Militants attack government forces near Iraq's Baiji refinery

Reuters News
Posted: Jun 13, 2015 5:36 AM

BAGHDAD (Reuters) - Islamic State militants attacked government forces and their Shi'ite militia allies on Saturday, killing 11 near the city of Baiji as part of the battle for control of Iraq's biggest refinery, army and police sources said.

Four suicide bombers in vehicles packed with explosives hit security forces and the local headquarters of the Shi'ite militias in the area of al-Hijjaj, 10 km (6 miles) to the south of Baiji town, near the refinery, sources at the nearby Tikrit security operations command said.

Iraqi government forces and powerful Iranian-backed Shi'ite militias face Islamic State on several fronts in Iraq, a major oil producer and OPEC member.

They include areas around Baiji refinery, north of Baghdad, and the city of Ramadi west of the capital, seized last month by Islamic State, the ultra-hardline Sunni group that poses the biggest threat to Iraq since the fall of Saddam Hussein in 2003.

Ramadi is the provincial capital of Anbar Province, Iraq's Sunni heartland.

On Wednesday, President Barack Obama ordered the deployment of 450 more U.S. troops to Anbar to advise and assist fragile Iraqi forces being built up to try to retake territory lost to Islamic State.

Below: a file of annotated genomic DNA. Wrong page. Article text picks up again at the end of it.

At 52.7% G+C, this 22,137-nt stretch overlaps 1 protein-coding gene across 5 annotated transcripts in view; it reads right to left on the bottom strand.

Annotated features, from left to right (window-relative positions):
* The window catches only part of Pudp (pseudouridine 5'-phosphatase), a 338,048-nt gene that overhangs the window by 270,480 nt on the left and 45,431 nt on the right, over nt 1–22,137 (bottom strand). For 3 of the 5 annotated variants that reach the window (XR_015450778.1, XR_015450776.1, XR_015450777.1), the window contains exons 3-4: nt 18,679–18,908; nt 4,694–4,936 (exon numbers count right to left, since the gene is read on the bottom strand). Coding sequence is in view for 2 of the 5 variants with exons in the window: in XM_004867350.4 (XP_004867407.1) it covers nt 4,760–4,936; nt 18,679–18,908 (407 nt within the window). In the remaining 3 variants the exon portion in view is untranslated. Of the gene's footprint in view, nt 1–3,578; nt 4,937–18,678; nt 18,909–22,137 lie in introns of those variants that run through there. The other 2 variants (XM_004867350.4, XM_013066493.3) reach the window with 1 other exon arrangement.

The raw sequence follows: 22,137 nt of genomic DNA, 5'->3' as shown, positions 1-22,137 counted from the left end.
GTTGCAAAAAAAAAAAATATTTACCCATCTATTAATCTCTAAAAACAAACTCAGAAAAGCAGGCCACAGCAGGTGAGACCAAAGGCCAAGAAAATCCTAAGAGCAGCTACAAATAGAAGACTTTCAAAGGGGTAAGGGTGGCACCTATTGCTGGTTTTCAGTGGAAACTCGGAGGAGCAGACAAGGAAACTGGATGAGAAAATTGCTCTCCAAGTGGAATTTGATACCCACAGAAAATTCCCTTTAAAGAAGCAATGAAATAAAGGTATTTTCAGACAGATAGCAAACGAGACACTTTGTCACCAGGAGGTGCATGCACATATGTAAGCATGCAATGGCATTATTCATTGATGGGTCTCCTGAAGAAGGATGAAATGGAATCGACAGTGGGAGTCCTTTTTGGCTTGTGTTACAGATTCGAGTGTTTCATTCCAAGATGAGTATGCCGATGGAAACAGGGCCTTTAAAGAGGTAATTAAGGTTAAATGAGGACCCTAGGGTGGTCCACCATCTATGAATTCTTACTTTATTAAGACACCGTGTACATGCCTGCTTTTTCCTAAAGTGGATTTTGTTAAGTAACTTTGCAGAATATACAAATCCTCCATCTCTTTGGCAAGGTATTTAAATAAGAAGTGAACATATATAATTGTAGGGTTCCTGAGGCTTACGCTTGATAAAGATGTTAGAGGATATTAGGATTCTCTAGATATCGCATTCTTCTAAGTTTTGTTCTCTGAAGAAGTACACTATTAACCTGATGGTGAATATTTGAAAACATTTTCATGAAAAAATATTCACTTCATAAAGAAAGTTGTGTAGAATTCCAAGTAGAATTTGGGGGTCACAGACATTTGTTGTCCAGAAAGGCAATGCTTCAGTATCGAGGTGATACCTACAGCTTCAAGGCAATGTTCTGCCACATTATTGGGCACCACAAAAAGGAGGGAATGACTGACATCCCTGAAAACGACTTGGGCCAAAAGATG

Iraq has been struggling to find a formula for stability since the last U.S. troops withdrew in 2011.

Islamic State's drive, hardline views and ambitions to create a self-sustained caliphate where opponents are executed or beheaded, have exacerbated a sectarian conflict.

The Iraqi army depends heavily on support from the umbrella Shi'ite militia group Popular Mobilisation Front in the face of advances from Islamic State.

Unlike its predecessor in Iraq al Qaeda, the group holds territory it captures. It now controls about a third of Iraq in the north and the west, as well as large parts of neighboring Syria.

Islamic State also holds territory in Libya and has militant sympathizers in Egypt, the most populous Arab state.

(Reporting by Baghdad bureau; Writing by Michael Georgy; Editing by Alison Williams)